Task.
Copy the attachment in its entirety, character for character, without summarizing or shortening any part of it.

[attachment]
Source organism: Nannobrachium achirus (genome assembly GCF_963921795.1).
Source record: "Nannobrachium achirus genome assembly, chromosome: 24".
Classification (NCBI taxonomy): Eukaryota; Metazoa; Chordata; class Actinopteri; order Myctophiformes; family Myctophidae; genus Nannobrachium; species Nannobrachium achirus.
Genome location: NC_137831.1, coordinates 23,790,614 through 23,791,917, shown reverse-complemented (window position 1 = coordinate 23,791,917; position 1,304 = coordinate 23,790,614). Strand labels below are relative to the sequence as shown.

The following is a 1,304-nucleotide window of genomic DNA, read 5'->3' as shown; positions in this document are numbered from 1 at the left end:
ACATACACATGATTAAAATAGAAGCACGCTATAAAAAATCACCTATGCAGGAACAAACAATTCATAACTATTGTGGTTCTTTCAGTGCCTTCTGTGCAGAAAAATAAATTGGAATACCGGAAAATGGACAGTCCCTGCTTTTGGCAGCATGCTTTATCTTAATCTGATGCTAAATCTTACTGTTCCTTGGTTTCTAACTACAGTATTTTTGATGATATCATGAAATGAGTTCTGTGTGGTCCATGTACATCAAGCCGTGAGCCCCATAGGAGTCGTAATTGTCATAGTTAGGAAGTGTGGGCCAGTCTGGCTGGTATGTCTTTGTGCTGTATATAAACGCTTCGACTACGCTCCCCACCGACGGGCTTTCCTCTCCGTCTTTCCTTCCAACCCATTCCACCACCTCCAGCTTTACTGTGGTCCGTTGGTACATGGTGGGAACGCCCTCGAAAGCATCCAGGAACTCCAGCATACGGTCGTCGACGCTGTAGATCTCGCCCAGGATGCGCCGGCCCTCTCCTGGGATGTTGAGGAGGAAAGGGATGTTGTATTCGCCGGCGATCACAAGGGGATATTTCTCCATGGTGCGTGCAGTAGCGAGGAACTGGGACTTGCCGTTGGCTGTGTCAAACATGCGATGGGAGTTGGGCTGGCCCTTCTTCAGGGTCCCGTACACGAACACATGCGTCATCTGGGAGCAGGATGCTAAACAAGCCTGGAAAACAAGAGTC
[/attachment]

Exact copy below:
Source organism: Nannobrachium achirus (genome assembly GCF_963921795.1).
Source record: "Nannobrachium achirus genome assembly, chromosome: 24".
Classification (NCBI taxonomy): Eukaryota; Metazoa; Chordata; class Actinopteri; order Myctophiformes; family Myctophidae; genus Nannobrachium; species Nannobrachium achirus.
Genome location: NC_137831.1, coordinates 23,790,614 through 23,791,917, shown reverse-complemented (window position 1 = coordinate 23,791,917; position 1,304 = coordinate 23,790,614). Strand labels below are relative to the sequence as shown.

The following is a 1,304-nucleotide window of genomic DNA, read 5'->3' as shown; positions in this document are numbered from 1 at the left end:
ACATACACATGATTAAAATAGAAGCACGCTATAAAAAATCACCTATGCAGGAACAAACAATTCATAACTATTGTGGTTCTTTCAGTGCCTTCTGTGCAGAAAAATAAATTGGAATACCGGAAAATGGACAGTCCCTGCTTTTGGCAGCATGCTTTATCTTAATCTGATGCTAAATCTTACTGTTCCTTGGTTTCTAACTACAGTATTTTTGATGATATCATGAAATGAGTTCTGTGTGGTCCATGTACATCAAGCCGTGAGCCCCATAGGAGTCGTAATTGTCATAGTTAGGAAGTGTGGGCCAGTCTGGCTGGTATGTCTTTGTGCTGTATATAAACGCTTCGACTACGCTCCCCACCGACGGGCTTTCCTCTCCGTCTTTCCTTCCAACCCATTCCACCACCTCCAGCTTTACTGTGGTCCGTTGGTACATGGTGGGAACGCCCTCGAAAGCATCCAGGAACTCCAGCATACGGTCGTCGACGCTGTAGATCTCGCCCAGGATGCGCCGGCCCTCTCCTGGGATGTTGAGGAGGAAAGGGATGTTGTATTCGCCGGCGATCACAAGGGGATATTTCTCCATGGTGCGTGCAGTAGCGAGGAACTGGGACTTGCCGTTGGCTGTGTCAAACATGCGATGGGAGTTGGGCTGGCCCTTCTTCAGGGTCCCGTACACGAACACATGCGTCATCTGGGAGCAGGATGCTAAACAAGCCTGGAAAACAAGAGTC